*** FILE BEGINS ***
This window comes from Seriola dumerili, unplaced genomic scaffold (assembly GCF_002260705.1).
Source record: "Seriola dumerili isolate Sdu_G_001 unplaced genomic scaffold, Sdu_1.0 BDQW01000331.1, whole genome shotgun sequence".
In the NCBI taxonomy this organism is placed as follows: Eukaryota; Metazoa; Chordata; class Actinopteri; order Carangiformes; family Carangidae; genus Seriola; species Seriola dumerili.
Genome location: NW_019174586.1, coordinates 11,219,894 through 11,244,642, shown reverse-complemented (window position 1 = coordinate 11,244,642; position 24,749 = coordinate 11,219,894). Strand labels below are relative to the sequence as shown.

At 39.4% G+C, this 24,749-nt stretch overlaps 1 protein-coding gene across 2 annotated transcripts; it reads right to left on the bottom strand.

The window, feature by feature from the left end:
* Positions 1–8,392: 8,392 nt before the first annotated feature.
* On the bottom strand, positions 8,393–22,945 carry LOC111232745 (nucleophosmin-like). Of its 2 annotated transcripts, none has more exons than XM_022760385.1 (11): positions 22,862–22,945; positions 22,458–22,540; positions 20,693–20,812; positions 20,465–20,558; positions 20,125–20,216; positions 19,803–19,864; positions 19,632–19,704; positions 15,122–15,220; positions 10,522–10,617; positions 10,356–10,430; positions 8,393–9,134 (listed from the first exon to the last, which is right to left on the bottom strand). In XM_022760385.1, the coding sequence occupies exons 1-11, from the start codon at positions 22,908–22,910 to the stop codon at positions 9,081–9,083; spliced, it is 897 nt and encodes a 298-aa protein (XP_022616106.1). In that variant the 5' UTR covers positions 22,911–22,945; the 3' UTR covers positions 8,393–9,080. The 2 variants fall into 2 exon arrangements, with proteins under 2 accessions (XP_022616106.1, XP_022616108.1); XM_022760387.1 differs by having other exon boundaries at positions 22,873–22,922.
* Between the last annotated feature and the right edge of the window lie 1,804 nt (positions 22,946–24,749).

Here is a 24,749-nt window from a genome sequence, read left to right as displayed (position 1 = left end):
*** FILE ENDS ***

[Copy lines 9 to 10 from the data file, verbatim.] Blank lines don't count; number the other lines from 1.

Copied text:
* Between the last annotated feature and the right edge of the window lie 1,804 nt (positions 22,946–24,749).

Here is a 24,749-nt window from a genome sequence, read left to right as displayed (position 1 = left end):